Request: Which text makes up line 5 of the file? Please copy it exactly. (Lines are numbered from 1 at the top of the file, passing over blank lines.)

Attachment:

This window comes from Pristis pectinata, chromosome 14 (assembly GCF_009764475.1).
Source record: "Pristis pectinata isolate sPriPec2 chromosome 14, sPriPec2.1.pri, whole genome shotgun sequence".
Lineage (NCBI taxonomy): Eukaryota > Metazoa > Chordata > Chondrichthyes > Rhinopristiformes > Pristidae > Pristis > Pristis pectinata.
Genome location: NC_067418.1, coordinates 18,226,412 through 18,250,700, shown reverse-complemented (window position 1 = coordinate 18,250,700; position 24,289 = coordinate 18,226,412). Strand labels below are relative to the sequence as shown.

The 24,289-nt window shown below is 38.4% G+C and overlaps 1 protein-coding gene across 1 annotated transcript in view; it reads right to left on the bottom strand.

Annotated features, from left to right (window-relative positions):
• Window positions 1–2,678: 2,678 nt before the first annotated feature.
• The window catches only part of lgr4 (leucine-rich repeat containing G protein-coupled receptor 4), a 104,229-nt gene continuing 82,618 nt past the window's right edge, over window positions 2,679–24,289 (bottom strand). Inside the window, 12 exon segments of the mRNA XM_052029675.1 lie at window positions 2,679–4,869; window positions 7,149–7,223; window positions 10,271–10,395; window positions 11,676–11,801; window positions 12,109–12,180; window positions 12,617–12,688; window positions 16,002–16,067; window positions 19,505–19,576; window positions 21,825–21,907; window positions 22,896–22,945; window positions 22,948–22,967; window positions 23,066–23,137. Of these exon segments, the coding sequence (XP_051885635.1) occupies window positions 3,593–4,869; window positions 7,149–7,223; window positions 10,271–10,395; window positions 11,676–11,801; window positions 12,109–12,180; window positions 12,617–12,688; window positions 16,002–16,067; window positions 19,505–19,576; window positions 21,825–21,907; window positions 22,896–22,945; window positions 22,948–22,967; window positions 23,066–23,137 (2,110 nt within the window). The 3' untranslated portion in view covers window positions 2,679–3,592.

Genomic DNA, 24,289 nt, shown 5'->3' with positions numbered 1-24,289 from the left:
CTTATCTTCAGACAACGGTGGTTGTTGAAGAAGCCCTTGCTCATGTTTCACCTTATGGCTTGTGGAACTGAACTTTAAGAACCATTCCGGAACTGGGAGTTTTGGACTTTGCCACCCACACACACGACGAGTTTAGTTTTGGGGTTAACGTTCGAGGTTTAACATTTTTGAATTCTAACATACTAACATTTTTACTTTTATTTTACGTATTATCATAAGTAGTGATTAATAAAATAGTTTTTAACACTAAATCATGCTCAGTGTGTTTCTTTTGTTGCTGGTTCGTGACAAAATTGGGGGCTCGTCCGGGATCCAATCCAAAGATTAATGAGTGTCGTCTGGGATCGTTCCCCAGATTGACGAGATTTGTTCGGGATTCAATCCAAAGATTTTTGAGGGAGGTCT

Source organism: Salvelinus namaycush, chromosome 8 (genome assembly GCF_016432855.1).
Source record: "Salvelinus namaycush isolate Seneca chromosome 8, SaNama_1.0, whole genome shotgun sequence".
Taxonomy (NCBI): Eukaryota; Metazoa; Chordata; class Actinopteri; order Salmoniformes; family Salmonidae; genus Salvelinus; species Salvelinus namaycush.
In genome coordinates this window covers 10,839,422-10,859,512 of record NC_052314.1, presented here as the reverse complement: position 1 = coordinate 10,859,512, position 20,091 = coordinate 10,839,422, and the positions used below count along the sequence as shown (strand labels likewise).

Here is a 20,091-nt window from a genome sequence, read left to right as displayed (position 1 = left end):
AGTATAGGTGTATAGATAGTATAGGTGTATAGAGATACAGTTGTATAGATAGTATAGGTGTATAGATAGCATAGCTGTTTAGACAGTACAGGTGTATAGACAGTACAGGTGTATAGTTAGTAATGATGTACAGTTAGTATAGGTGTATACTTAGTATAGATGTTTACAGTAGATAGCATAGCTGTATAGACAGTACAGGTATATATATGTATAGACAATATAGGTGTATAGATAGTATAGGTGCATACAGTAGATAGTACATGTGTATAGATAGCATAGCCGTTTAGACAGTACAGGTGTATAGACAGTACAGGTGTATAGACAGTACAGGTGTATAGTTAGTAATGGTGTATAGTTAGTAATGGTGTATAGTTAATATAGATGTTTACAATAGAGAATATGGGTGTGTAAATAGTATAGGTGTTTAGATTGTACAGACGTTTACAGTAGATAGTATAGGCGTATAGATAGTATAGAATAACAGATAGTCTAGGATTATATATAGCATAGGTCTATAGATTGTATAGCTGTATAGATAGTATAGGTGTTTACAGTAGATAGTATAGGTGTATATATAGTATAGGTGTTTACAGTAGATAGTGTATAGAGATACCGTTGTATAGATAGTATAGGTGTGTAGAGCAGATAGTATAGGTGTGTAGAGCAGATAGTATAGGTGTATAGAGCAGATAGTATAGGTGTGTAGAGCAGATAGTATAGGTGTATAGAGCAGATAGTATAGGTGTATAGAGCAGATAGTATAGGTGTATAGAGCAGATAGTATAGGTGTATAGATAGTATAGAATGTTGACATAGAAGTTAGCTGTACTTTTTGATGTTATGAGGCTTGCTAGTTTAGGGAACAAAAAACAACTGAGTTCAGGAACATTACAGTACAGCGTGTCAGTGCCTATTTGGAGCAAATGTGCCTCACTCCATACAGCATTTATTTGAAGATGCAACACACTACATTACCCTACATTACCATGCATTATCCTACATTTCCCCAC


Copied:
The 24,289-nt window shown below is 38.4% G+C and overlaps 1 protein-coding gene across 1 annotated transcript in view; it reads right to left on the bottom strand.